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Are Gamers Really In Control?

You don’t have to be a hardcore gamer to know that over this last generation, gaming has transformed itself from being a closet-hobby of the few into a multi-billion dollar, global entertainment juggernaut for the masses. Gone are the days when work colleagues would look at you like you’d just grown a second arse if you happened to mention last night’s greatest gaming achievement. Now, it’s usually others that are gossiping about what app they’ve high-scored or of how they, like, totally owned their granny on Wii Sports last weekend.


This transition has been an unquestionable success and has raised the profile of the medium to heights that tower far above its humble origins. That said, all change brings with it some downsides, and gaming’s metamorphosis is no different.

Those of us who’ve been around the block a few (more) times (than we’d care to) remember the quaint days of old, where you’d pop into town, purchase a (shock) cartridge or disc and, with it, own access to a world – all of your very own. Nowadays, if it’s not hard-wired with social-media experiences or pre-loaded with DLC and micro-transactions, it seems positively old-hat.

I'm certainly kinecting with the absurdity of this ...

I’m certainly kinecting with the absurdity of this …

The core gaming experience is still in-tact – if you look hard enough for it – but the bells and whistles can often be a gaudy and unwelcome addition. It’s a transition that’s seen many gamers roll their eyes in disgust – not to mention vote with their wallets. The freshly initiated ‘casuals’, however, seem to have been all too happy to fuel the passions of greedy boardroom executives the world over. Gee, thanks for that.

And so, given this context, what does the future hold? Well, if Microsoft’s vision is anything to go by: biometric data being fed straight into an overseas database from sensors injected into our eyeballs so that targeted adverts can ping all around your lounge beamed from mini-projectors that were implanted into your skull at birth. Or something.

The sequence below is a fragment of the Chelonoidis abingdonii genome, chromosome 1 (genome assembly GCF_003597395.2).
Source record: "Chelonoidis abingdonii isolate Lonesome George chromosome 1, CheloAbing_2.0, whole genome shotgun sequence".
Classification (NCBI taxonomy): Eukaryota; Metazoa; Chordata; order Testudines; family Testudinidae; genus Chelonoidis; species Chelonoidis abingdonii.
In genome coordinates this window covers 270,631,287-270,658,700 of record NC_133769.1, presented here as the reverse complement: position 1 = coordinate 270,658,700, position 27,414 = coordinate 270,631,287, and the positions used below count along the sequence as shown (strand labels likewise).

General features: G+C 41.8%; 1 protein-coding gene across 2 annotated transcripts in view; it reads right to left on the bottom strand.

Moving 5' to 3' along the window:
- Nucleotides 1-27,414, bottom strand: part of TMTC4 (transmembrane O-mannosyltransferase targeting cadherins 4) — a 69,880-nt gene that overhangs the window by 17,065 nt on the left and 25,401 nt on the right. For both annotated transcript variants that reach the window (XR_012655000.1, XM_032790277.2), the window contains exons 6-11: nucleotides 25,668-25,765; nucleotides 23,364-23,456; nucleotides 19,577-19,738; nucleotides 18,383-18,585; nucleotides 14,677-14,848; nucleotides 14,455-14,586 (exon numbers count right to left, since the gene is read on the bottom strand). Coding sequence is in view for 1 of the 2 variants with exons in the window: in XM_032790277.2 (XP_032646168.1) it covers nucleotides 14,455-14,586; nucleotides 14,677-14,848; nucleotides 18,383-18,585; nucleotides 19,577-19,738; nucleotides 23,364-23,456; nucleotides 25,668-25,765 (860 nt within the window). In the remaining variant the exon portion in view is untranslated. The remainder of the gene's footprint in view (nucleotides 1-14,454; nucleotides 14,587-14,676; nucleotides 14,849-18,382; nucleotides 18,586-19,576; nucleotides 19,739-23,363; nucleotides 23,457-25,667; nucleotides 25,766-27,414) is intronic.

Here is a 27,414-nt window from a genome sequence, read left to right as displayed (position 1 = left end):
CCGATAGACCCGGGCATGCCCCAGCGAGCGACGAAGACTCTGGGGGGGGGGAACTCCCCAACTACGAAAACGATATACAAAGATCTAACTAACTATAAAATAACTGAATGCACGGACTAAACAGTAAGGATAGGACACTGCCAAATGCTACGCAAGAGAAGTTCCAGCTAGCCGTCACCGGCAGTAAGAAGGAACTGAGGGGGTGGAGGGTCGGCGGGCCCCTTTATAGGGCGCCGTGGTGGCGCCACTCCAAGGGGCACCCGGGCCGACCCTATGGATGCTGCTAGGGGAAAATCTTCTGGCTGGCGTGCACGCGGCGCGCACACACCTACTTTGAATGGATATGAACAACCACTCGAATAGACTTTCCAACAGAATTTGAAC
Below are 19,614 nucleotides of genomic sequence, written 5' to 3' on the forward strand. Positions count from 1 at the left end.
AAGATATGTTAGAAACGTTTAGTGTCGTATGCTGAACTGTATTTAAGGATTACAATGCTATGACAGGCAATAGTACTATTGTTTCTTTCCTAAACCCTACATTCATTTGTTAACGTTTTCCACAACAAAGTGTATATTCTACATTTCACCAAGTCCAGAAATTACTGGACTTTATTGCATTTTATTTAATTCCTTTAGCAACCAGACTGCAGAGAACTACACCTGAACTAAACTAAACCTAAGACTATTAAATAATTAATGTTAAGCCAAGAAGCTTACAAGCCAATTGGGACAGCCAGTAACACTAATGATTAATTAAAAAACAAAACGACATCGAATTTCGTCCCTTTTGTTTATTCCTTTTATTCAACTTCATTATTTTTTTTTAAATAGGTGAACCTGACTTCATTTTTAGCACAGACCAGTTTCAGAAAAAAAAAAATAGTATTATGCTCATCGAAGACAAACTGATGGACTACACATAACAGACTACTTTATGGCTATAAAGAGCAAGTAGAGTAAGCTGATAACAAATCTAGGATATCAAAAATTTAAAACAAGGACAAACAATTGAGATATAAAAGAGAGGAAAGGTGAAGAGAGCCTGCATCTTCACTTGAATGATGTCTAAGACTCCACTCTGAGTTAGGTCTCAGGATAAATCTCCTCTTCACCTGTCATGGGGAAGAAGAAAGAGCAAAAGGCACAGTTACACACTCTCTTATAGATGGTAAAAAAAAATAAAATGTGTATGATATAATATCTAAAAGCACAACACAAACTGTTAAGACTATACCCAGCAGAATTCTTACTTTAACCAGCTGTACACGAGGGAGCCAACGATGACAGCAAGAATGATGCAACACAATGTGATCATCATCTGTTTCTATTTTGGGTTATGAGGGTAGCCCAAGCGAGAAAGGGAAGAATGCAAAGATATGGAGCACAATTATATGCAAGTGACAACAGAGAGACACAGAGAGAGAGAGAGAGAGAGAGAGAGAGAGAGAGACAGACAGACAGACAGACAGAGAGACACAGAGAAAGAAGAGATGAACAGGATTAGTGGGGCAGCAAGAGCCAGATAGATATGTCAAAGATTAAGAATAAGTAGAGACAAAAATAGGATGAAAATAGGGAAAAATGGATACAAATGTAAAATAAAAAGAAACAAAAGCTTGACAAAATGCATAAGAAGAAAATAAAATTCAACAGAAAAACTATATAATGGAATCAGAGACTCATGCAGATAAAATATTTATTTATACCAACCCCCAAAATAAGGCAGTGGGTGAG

It’s pretty easy to be jaded and cynical about this Orwellian view of a consumerist, dystopian future – one surmised sublimely in Disney’s Wall-E – yet it’s also worth reminding ourselves that these self-same organisations are (not so) secretly desperate to please us – and they damned well sit-up and take notice when the Internet tells them that they got things wrong.

Take this summer’s PR nightmare with Microsoft, for example. Despite what they may have publicly said, Microsoft clearly had an extreme vision of what the future of gaming would be: monetised, DRM heaven where as much as an additional fart in in the room (presumably from your second arse) would result in an on-screen message prompting you to insert more coins to continue. They may have tried to dress things up in sickeningly polished and vacuous marketing bilge, yet the intentions were all too clear to see.

I'm with stupid.

I’m with stupid.

And what happened in the end? They withdrew every single twisted and contorted policy until they were essentially right back where they started at the end of the last generation.

Thank god.

You have yourselves to thank for that – for that monumental shift in public policy. Just think: outside of politics, how many others walks of life feature such humiliating and humbling public climb-downs in the face of such savage, unfettered democracy? That’s not something to be taken lightly –  and not something that we should ever let escape our attention.

Not that you ever will. You grumpy lot.

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Husband. Parent. Gamer. Go figure.

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One Comment

  1. The problem is, the next time it happens there will be slightly less noise and fuss and they will get away with it. It is the same as when fuel prices in the UK went above a pound for the first time- the whole country was up in arms, so the industry just kept trying.

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